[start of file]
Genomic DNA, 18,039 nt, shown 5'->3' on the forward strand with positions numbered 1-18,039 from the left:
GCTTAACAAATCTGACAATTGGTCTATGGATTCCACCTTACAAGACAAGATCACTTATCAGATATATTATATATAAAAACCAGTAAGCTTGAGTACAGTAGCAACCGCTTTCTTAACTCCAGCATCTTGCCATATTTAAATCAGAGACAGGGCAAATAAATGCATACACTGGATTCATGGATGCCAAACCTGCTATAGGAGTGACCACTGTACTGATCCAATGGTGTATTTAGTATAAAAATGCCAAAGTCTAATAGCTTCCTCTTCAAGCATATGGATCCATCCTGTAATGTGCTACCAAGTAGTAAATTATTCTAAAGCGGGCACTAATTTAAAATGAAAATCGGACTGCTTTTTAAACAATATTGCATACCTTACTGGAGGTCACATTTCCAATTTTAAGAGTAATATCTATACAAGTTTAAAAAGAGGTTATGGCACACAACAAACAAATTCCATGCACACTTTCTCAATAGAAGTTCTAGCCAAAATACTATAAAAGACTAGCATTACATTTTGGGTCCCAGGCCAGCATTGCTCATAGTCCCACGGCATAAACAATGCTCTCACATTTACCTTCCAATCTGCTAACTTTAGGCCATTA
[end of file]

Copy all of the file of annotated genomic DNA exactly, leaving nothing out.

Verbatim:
Genomic DNA, 18,039 nt, shown 5'->3' on the forward strand with positions numbered 1-18,039 from the left:
GCTTAACAAATCTGACAATTGGTCTATGGATTCCACCTTACAAGACAAGATCACTTATCAGATATATTATATATAAAAACCAGTAAGCTTGAGTACAGTAGCAACCGCTTTCTTAACTCCAGCATCTTGCCATATTTAAATCAGAGACAGGGCAAATAAATGCATACACTGGATTCATGGATGCCAAACCTGCTATAGGAGTGACCACTGTACTGATCCAATGGTGTATTTAGTATAAAAATGCCAAAGTCTAATAGCTTCCTCTTCAAGCATATGGATCCATCCTGTAATGTGCTACCAAGTAGTAAATTATTCTAAAGCGGGCACTAATTTAAAATGAAAATCGGACTGCTTTTTAAACAATATTGCATACCTTACTGGAGGTCACATTTCCAATTTTAAGAGTAATATCTATACAAGTTTAAAAAGAGGTTATGGCACACAACAAACAAATTCCATGCACACTTTCTCAATAGAAGTTCTAGCCAAAATACTATAAAAGACTAGCATTACATTTTGGGTCCCAGGCCAGCATTGCTCATAGTCCCACGGCATAAACAATGCTCTCACATTTACCTTCCAATCTGCTAACTTTAGGCCATTA